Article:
On June 30 the Coalition is planning to turn things over to an Iraqi government that doesn’t exist. Unless we are directly involved in administering world affairs, we couldn’t care less. It’s no skin off my back. “No problem.”
It’s an election year at home, and politicians are telling lies and slinging mud, but I don’t care and I don’t’ vote. “No problem.”
Johnny can’t read, but he ain’t my kid and I don’t care. The government will fix the schools. “No problem.”
People are homeless and hungry, but I’ve got mine. “No problem.”
A plant closes in Ohio and a lot of people lose their jobs, but Ohio is a long way from Georgia and I don’t know those folks. “No problem.”
The world is going to hell in a hand basket, but I ain’t in the basket. “No problem.” (Yeah, right).
Down in Lyons, Ga., they are having three high school proms: one for whites, one for blacks and one for Hispanics. “No problem.” That’s because, you know, we live in Jackson County, you know, where everybody gets along. Cool!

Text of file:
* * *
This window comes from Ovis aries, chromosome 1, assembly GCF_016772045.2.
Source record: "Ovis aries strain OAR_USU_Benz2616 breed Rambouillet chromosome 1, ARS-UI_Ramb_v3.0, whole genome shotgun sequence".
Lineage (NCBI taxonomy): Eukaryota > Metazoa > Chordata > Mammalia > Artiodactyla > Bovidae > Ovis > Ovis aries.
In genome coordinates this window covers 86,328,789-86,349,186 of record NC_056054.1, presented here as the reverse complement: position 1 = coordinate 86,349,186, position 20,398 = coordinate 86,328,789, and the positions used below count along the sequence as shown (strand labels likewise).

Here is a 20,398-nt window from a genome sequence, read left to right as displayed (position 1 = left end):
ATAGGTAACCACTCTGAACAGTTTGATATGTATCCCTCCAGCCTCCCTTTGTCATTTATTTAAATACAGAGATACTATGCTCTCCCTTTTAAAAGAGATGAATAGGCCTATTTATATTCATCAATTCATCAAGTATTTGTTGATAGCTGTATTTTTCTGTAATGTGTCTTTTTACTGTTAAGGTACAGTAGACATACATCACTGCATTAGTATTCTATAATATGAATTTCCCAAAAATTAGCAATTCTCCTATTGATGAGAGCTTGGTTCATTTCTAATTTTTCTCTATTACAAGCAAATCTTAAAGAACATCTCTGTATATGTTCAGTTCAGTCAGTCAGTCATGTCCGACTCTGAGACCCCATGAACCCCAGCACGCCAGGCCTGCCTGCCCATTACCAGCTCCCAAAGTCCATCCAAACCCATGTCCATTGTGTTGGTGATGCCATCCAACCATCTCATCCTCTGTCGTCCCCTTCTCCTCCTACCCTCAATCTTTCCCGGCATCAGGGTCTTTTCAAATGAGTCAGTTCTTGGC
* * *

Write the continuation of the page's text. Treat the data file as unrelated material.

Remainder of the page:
Funny, how a late newspaper, a broken down press, and a conversation with Miss Circulation got me started on this tirade.
She didn’t really mean that the broken press was no problem. She was just caught up in the modern means of speaking. Somebody down there knows there was a problem and what needed to be done to fix it.
The paper was printed. Somebody went to the time and trouble to make a special delivery. Anyway, there it was, in the driveway a little after 10 o’clock.
People everywhere are recognizing problems and doing their best to solve them. We need to pray for problem solvers wherever they are, from president to printing press mechanic to paperboy. And we need to say “Thank You.”
Some, depending on their age, will say “No problem.” Others will say “You’re welcome.”
The “You’re welcome” crowd wasn’t born yesterday. You can, you know, count on that. Cool!